Should the Caps leave Evgeny Kuznetsov exposed to Seattle in expansion draft?

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Once upon a time, Evgeny Kuznetsov's contract looked like a bargain.

After four NHL seasons, Kuznetsov had a body of work from which the Capitals could project his value, deeming him worthy of an eight-year, $62.4 million contract that would pay the center $7.8 million on average per season.

Only 25 in July 2017, Kuzy looked like the star of the future, who would eventually shepherd the Capitals into its next generation. He even helped the franchise win its first Stanley Cup in his first season of that deal, leading Washington with an incredible 32 points (12 goals, 20 assists) in the 2018 Stanley Cup Playoffs.

Kuznetsov has been a shell of himself in every playoff series since, generating a cumulative minus-6 plus/minus with 11 total points in the past three postseasons. Not only did he miss the first two games of Washington's first-round playoff series against Boston, he delivered exactly zero points in the three games he was available, a series in which the Caps could have desperately used some production.

"What is his value? What is he as a player?" Barry Svrluga wondered Tuesday morning with The Sports Junkies. "You signed him to an extension. I mean we talk about these three straight postseason first-round exits. To my mind, maybe the biggest difference between when they won the Cup and these really disappointing springs has been... when they won the Cup, Kuznetsov, you could argue, was their best player.

"Ovi won the playoff MVP and I get that, that makes sense, but nobody had more points in the 2018 Stanley Cup Playoffs. He scored the game-winner in Pittsburgh in overtime. He looked like he was one of the 15 best players in the league. And he just disappears now."

"There are questions about his commitment level and off-ice behavior that I don't think are really clear," Svrluga said. "I'm not sure what his trade value is. I think if you looked at the team after the Cup, you would say, well, he's a really important piece going forward because he's not in his 30s yet."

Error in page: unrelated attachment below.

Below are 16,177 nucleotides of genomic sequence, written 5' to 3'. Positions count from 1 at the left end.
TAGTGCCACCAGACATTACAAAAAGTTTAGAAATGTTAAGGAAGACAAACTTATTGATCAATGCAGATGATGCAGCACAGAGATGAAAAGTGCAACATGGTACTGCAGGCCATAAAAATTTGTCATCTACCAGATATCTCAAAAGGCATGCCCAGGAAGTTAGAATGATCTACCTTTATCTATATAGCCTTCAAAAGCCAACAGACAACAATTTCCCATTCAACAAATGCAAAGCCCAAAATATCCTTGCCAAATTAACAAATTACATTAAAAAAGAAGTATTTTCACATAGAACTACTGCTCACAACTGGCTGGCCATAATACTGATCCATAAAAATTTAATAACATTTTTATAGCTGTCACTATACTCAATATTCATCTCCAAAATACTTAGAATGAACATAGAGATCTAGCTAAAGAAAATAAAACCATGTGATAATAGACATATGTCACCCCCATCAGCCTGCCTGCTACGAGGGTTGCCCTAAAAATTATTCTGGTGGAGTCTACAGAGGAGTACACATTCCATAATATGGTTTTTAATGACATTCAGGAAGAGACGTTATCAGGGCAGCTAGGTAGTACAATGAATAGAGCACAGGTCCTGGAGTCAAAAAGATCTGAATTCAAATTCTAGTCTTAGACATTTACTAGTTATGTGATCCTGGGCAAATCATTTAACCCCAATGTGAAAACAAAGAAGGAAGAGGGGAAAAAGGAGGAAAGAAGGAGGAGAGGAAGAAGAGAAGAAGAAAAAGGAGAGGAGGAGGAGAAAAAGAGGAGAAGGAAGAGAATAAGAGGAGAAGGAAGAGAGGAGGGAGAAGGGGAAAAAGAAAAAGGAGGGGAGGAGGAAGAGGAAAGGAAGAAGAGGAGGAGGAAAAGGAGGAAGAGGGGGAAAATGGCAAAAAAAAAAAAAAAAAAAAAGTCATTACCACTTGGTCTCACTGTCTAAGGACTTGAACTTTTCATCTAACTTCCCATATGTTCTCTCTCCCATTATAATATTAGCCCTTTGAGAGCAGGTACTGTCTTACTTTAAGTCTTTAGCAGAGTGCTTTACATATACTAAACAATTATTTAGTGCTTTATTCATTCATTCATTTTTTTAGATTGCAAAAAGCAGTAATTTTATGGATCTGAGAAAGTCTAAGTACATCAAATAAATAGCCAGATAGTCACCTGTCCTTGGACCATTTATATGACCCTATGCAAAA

Kuznetsov is now 29 and heading into the fifth year of his deal.

"He's a younger guy," Svrluga continued. "They have obviously Ovi and Backstrom as the mainstays, but Ovi's 35; he'll be 36 next season. Nick is 33. You kind of needed Kuzy to be that guy who was consistent. So I think internally there's a lot of frustration with him."

Svrluga wonders if Kuznetsov's performance and reliability have dipped enough that the Caps might consider leaving him unprotected in the upcoming expansion draft. Same as with Vegas in 2017, the expansion Seattle Kraken can select one player from each team, and the Caps can protect either: seven forwards, three defensemen and one goalie; or eight skaters (forwards/defensemen) and one goalie.

The presumption by many previously had been that, because of his age and burdensome contract, the Caps would make a hard choice and leave T.J. Oshie exposed. Seattle probably hopes that's still the case, because it would make for a hell of a story being able to bring the Washington native home.

But after another disappearing act from Kuzy, it might make more sense for the Caps to rid themselves of someone who's increasingly becoming a problem more than he's not.

"There's an expansion draft coming up with Seattle. They have to go through that whole exercise of who are they going to protect and who are they not," Svrluga said. "I'm very curious to ask [GM] Brian MacLellan tomorrow: What do you do with Kuzy? And can you get him to be the player he was when they won the Cup? Because if he's not, he's not worth having around."

"Getting nothing in return is frustrating," he said. "But you do get that salary relief, right? And I don't know enough about the free agent market for centers — I haven't gone down that rabbit hole yet. Like, is there somebody out there that they could sign for $7 million a year that would be more consistent? I don't know that."

"I just know that when you watch the playoffs, and this has been consistent going back to the Carolina series, he was AWOL in that series in 2019," he continued. "They were heavily favored to win that series. They lost in seven, double overtime at home in Game 7. You know, last year was weird with the bubble tournament in Toronto. But again, he didn't produce when Backstrom was hurt, out with a concussion for most of that series. And then AWOL again this one."